and net positive charge of the
hydrogen bonds between the
- DNA has an overall negative charge
due to the phosphates of the
• ―Rails‖ of the ladder are made
of alternating sugar and
The nitrogen base (A, T, G, C)
are always attached to the
Purines (two rings)
Pyrimidines (one ring)
Adenine and Guanine
Thymine and Cytosine
Weak HYDROGEN bonds form
between the Nitrogen Base Pairs.
The backbone of it all…
The backbone is made of alternating
sugars and phosphates.
- Remember: Sugar ALWAYS
attaches to the Nitrogen base
DNA & RNA continued!
1. Before mitosis (during S phase of
interphase) , a complete copy of a cell‘s
DNA is made through a process called
2. When a cell divides, each daughter cell
gets one complete copy of the DNA.
Similar to photocopying a document – the
end result is two identical documents that
contain the same information.
1) DNA must unwind and break the hydrogen
bonds. DNA Helicase ―unzips‖ the strands.
DNA Helicase- the enzyme that unzips DNA like a
zipper so it can be copied. The area where the DNA
is split is called the replication fork.
2. Each strand of original DNA is used as a
template (blueprint). DNA Primase ―flags‖ or
―marks‖ the spot for it to begin
DNA Primase- Begins DNA replication by attaching a
short fragment of RNA called a primer to the place
where replication will begin. This primer ―tells‖ DNA
polymerase where to start copying
Created by DNA Primase
1. DNA Polymerase- makes the new strand of DNA like a
copying machine. It can only read in one direction 3‘ to 5‘ just
like how we read a page from left to right. As a result, the new
strand it makes is made in the 5‘ to 3‘ direction.
Leading strand- the continuous strand that DNA polymerase makes in the
5‘3‘ direction. It never stops once it starts until it reads the entire strand of
DNA. DNA replication 5' to 3‗
Lagging strand- DNA polymerase can only read in the 3‘ to 5‘ direction, it
must make the new strand in small chunks. These small chunks are called
Okazaki fragments. They
are normally between
Direction of replication
100-200 base pairs long.
2. DNA Ligase- connects
okazaki fragments together on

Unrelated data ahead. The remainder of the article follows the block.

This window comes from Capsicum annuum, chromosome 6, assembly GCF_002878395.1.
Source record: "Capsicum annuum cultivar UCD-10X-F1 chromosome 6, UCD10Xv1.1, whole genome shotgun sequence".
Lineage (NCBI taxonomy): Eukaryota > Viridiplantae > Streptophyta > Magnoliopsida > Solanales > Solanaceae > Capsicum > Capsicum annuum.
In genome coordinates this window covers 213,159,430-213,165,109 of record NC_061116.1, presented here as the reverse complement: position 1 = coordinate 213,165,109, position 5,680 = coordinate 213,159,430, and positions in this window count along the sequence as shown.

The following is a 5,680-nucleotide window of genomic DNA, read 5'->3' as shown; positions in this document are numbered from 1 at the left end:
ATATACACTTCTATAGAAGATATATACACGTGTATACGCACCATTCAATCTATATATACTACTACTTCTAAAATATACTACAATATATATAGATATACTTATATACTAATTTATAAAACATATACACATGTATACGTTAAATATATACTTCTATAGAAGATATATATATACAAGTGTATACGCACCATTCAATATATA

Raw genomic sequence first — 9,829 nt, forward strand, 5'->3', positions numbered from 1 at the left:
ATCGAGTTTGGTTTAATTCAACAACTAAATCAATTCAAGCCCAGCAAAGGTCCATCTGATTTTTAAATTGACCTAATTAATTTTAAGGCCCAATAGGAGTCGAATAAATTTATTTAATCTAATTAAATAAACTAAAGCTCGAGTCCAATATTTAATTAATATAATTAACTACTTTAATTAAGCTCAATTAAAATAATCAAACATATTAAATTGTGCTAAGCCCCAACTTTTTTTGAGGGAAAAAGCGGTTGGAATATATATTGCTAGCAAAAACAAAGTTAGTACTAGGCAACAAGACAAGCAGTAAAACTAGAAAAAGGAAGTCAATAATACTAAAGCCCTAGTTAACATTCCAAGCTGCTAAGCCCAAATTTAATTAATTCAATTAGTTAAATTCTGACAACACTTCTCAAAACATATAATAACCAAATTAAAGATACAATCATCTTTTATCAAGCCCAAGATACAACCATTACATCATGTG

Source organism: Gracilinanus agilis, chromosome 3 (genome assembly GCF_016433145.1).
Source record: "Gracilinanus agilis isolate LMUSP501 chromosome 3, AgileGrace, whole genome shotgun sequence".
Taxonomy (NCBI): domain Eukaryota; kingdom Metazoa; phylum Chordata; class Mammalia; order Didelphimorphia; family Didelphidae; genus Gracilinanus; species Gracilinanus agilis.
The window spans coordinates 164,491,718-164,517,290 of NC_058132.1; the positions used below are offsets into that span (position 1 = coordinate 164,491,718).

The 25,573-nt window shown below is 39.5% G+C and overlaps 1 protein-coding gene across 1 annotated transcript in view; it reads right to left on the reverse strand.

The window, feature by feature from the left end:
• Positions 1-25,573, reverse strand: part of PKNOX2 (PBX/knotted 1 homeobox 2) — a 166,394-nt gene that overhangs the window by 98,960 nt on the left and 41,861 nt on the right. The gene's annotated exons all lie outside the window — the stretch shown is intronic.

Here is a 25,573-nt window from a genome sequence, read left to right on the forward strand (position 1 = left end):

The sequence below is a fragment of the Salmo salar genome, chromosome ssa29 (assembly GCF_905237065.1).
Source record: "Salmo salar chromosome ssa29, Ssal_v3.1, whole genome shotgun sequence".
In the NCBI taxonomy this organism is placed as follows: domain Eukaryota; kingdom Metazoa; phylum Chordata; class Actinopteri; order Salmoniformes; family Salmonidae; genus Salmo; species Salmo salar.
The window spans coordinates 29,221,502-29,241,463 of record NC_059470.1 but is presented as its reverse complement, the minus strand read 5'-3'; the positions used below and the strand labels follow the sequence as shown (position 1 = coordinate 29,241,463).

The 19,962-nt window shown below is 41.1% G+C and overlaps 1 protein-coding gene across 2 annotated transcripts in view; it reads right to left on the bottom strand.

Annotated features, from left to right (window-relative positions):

the lagging strand to make a
1. Because of Chargaff‘s rule, only the
correct, complementary bases will fit, so
chances are good that the DNA
polymerase will make a perfect copy.
2. What would happen if DNA polymerase
made a mistake?
How long do you think these animals will
DNA has genes that code for the synthesis
(creation) of specific PROTEINS
Here‘s the problem…
Where is DNA located?
Where does Protein Synthesis occur?
At ribosomes in the cytoplasm
Can DNA ever leave the nucleus?
Sugar is ribose
Thymine is replaced by URACIL
3 types of RNA
1) Messenger RNA (mRNA)
carries information from DNA to ribosome
2) Transfer RNA (tRNA)
Carries amino acids
3) Ribosomal RNA (rRNA)
Makes up ribosomes
which functions to
which functions to
to make up
amino acids to
Differences between DNA and RNA
Transcription1. Transcription- creating a strand of mRNA from
an original strand of DNA
occurs in the nucleus!!!
Steps of transcription
1. Just as DNA polymerase copies DNA, a similar enzyme
called RNA polymerase makes new RNA from the DNA
2. RNA polymerase temporarily separates the strands of a
small section of the DNA molecule which exposes some
of the bases of the DNA molecule.
3. Along one strand of the DNA, the RNA polymerase
binds complementary RNA nucleotides to the exposed
DNA bases and makes a strand of mRNA.
It is called messenger RNA because it carries DNA‘s message
out of the nucleus and into the cytoplasm.
mRNA is SINGLE STRANDED!
5. When the RNA polymerase is done
reading the gene in the DNA, it seperates
from the DNA
6. The separated DNA strands
reconnect, ready to be read again when